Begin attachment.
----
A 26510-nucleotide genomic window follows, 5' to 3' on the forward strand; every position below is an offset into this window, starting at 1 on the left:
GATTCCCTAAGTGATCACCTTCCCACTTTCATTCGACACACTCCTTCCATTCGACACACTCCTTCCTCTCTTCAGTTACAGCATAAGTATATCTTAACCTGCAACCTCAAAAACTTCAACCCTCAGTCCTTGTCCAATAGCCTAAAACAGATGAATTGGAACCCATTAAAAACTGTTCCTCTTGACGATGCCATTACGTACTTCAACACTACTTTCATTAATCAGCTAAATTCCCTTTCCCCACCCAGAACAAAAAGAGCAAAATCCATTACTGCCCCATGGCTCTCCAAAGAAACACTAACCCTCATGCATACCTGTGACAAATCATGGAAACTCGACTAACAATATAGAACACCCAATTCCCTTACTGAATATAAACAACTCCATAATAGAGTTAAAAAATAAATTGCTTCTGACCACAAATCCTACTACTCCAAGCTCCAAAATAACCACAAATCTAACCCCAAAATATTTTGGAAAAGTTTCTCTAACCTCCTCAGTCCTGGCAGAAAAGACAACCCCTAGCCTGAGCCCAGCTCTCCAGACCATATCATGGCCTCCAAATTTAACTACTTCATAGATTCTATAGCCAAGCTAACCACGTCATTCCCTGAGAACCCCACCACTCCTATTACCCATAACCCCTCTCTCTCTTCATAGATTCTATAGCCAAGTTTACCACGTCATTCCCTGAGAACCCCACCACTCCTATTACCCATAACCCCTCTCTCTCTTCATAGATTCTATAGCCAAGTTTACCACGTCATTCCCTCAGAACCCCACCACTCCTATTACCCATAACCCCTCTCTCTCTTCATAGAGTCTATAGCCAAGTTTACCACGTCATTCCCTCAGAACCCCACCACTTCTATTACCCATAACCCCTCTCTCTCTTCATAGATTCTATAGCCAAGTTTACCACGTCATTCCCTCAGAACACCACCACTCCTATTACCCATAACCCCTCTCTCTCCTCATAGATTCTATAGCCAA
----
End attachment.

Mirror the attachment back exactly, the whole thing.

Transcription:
A 26510-nucleotide genomic window follows, 5' to 3' on the forward strand; every position below is an offset into this window, starting at 1 on the left:
GATTCCCTAAGTGATCACCTTCCCACTTTCATTCGACACACTCCTTCCATTCGACACACTCCTTCCTCTCTTCAGTTACAGCATAAGTATATCTTAACCTGCAACCTCAAAAACTTCAACCCTCAGTCCTTGTCCAATAGCCTAAAACAGATGAATTGGAACCCATTAAAAACTGTTCCTCTTGACGATGCCATTACGTACTTCAACACTACTTTCATTAATCAGCTAAATTCCCTTTCCCCACCCAGAACAAAAAGAGCAAAATCCATTACTGCCCCATGGCTCTCCAAAGAAACACTAACCCTCATGCATACCTGTGACAAATCATGGAAACTCGACTAACAATATAGAACACCCAATTCCCTTACTGAATATAAACAACTCCATAATAGAGTTAAAAAATAAATTGCTTCTGACCACAAATCCTACTACTCCAAGCTCCAAAATAACCACAAATCTAACCCCAAAATATTTTGGAAAAGTTTCTCTAACCTCCTCAGTCCTGGCAGAAAAGACAACCCCTAGCCTGAGCCCAGCTCTCCAGACCATATCATGGCCTCCAAATTTAACTACTTCATAGATTCTATAGCCAAGCTAACCACGTCATTCCCTGAGAACCCCACCACTCCTATTACCCATAACCCCTCTCTCTCTTCATAGATTCTATAGCCAAGTTTACCACGTCATTCCCTGAGAACCCCACCACTCCTATTACCCATAACCCCTCTCTCTCTTCATAGATTCTATAGCCAAGTTTACCACGTCATTCCCTCAGAACCCCACCACTCCTATTACCCATAACCCCTCTCTCTCTTCATAGAGTCTATAGCCAAGTTTACCACGTCATTCCCTCAGAACCCCACCACTTCTATTACCCATAACCCCTCTCTCTCTTCATAGATTCTATAGCCAAGTTTACCACGTCATTCCCTCAGAACACCACCACTCCTATTACCCATAACCCCTCTCTCTCCTCATAGATTCTATAGCCAA